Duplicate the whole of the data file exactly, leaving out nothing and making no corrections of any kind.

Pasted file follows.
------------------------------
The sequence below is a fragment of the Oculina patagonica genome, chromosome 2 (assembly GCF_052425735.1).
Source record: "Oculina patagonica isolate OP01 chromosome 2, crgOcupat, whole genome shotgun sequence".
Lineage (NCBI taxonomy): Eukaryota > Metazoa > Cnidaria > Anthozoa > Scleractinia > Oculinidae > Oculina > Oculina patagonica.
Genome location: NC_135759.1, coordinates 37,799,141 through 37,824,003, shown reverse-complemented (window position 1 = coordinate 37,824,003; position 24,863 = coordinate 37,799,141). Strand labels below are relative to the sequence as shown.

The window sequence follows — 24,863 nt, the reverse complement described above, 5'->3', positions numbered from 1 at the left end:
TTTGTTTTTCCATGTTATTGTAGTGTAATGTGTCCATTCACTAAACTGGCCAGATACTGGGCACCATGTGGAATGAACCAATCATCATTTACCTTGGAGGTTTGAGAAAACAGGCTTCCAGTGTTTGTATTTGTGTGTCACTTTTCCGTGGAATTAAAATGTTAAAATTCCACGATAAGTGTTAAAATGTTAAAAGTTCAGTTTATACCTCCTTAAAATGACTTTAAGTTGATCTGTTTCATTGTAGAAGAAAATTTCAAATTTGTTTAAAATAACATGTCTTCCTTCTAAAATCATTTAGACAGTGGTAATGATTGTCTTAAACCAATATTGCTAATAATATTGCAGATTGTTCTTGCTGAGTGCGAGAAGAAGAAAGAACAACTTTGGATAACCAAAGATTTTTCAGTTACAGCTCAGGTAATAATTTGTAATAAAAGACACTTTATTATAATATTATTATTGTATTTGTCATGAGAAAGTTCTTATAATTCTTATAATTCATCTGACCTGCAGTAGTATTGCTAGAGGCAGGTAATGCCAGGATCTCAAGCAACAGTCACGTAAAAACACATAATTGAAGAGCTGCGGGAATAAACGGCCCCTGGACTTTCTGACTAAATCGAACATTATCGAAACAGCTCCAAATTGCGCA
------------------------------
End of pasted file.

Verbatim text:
The sequence below is a fragment of the Oculina patagonica genome, chromosome 2 (assembly GCF_052425735.1).
Source record: "Oculina patagonica isolate OP01 chromosome 2, crgOcupat, whole genome shotgun sequence".
Lineage (NCBI taxonomy): Eukaryota > Metazoa > Cnidaria > Anthozoa > Scleractinia > Oculinidae > Oculina > Oculina patagonica.
Genome location: NC_135759.1, coordinates 37,799,141 through 37,824,003, shown reverse-complemented (window position 1 = coordinate 37,824,003; position 24,863 = coordinate 37,799,141). Strand labels below are relative to the sequence as shown.

The window sequence follows — 24,863 nt, the reverse complement described above, 5'->3', positions numbered from 1 at the left end:
TTTGTTTTTCCATGTTATTGTAGTGTAATGTGTCCATTCACTAAACTGGCCAGATACTGGGCACCATGTGGAATGAACCAATCATCATTTACCTTGGAGGTTTGAGAAAACAGGCTTCCAGTGTTTGTATTTGTGTGTCACTTTTCCGTGGAATTAAAATGTTAAAATTCCACGATAAGTGTTAAAATGTTAAAAGTTCAGTTTATACCTCCTTAAAATGACTTTAAGTTGATCTGTTTCATTGTAGAAGAAAATTTCAAATTTGTTTAAAATAACATGTCTTCCTTCTAAAATCATTTAGACAGTGGTAATGATTGTCTTAAACCAATATTGCTAATAATATTGCAGATTGTTCTTGCTGAGTGCGAGAAGAAGAAAGAACAACTTTGGATAACCAAAGATTTTTCAGTTACAGCTCAGGTAATAATTTGTAATAAAAGACACTTTATTATAATATTATTATTGTATTTGTCATGAGAAAGTTCTTATAATTCTTATAATTCATCTGACCTGCAGTAGTATTGCTAGAGGCAGGTAATGCCAGGATCTCAAGCAACAGTCACGTAAAAACACATAATTGAAGAGCTGCGGGAATAAACGGCCCCTGGACTTTCTGACTAAATCGAACATTATCGAAACAGCTCCAAATTGCGCA